In our experiment, we wanted build upon the genetic map of Bactrocera tryoni by testing if the visible white marks and the molecular white genes were linked. We did this by conducting a linkage analysis on the progeny from a male backcross of Bactrocera tryoni. We chose to do a male backcross as the male chromosomes do not cross over during meiosis which makes it very useful in determining if genes are linked. The aim of the experiment being to determine if the white marks and white genes are on the same chromosome. Additionally, the white and white marks genes could also be mapped onto specific chromosomes through the linkage analysis of 7 microsatellite DNA sequences.
Materials and methods
We looked at DNA from G2 progeny resulting from the male backcross. The F1 male used in the backcross came from a pure breeding father homozygous for the wild-type white marks and Ra alleles. Conversely, a pure breeding mother homozygous for the recessive white marks and Rb alleles.
We first amplified our DNA samples from the G2 progeny via Polymerase chain reaction (PCR) amplification of the white gene fragments. The essential materials needed included a thermal cycler and a centrifuge. The PCR protocol consisted of 18µl of the PCR master mix, 2µl of the Primer mix and 3µl of the DNA template itself. We then used 2µl of Thermostable DNA (Taq) polymerase mix at a concentration of 0.35 units per µl. It is important to note that the PCR protocol was made while the thin-walled tube was on ice to ensure that the Taq polymerase remained inactive until the PCR mixture was finally put into the thermocycler as this prevents non-specific amplification of DNA. This is to avoid DNA being amplified before the primers have had time to anneal to encapsulate the gene of interest.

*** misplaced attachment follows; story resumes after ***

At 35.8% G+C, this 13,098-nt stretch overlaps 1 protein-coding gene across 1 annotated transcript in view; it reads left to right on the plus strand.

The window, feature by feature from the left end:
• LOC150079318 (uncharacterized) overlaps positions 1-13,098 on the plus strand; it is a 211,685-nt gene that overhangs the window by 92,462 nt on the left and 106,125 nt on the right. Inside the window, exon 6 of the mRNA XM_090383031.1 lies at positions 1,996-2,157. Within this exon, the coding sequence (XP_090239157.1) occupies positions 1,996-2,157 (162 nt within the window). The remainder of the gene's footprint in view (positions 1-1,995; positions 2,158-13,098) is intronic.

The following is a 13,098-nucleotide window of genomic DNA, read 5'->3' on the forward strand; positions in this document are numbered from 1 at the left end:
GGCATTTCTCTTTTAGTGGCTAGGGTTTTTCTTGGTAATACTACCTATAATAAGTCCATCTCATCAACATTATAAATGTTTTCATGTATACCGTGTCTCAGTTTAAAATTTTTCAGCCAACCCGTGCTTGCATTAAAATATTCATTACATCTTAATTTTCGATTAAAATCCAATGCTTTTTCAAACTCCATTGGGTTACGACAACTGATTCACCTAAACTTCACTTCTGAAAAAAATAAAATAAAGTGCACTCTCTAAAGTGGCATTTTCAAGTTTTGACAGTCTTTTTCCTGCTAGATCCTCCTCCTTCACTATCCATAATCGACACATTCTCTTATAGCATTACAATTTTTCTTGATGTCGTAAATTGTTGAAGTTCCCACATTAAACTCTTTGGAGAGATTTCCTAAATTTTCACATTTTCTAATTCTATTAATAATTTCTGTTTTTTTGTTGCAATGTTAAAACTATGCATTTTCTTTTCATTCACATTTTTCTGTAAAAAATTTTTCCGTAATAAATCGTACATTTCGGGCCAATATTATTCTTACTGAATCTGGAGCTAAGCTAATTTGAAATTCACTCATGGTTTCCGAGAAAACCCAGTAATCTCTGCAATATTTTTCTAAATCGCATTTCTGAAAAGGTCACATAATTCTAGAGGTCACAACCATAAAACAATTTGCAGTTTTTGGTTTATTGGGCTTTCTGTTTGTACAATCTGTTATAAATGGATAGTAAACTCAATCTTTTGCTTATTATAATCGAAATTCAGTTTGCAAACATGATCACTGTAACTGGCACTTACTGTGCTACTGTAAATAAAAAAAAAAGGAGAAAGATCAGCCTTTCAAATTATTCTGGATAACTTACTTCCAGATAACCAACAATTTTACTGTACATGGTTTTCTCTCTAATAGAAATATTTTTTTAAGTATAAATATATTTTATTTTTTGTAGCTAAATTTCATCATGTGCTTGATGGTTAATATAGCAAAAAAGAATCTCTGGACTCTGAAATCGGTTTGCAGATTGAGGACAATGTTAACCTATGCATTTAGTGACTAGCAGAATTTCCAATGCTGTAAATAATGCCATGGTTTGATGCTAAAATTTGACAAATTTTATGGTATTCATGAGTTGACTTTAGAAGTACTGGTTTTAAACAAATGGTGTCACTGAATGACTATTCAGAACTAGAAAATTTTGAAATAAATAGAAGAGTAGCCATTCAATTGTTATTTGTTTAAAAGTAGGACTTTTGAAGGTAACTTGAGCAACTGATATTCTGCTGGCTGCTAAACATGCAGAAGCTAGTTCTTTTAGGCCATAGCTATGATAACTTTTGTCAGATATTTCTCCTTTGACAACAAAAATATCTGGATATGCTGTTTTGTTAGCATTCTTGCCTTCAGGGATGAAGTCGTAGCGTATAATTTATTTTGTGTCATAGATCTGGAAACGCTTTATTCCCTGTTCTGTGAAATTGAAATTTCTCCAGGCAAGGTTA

We also set up a control where in one PCR protocol, the DNA sample is replaced with sterile milli-Q water.
After that we commenced our restriction enzyme digest of the PCR product. The essential materials we required was a water bath at 37℃, centrifuges, vortex and the restriction enzyme, RsaI. We used the restriction enzyme, RsaI (2.0 µl at a concentration of 1.75U/µl). 37℃ of incubation is used as it is roughly the optimum temperature for RsaI to work in. We also set aside half of the DNA sample as uncut DNA, to act as another control for the experiment. This is to set a reference in the event that if there were any experimental error with our PCR or restriction digest which caused abnormal DNA bands were produced during the gel electrophoresis, we would be able to detect it.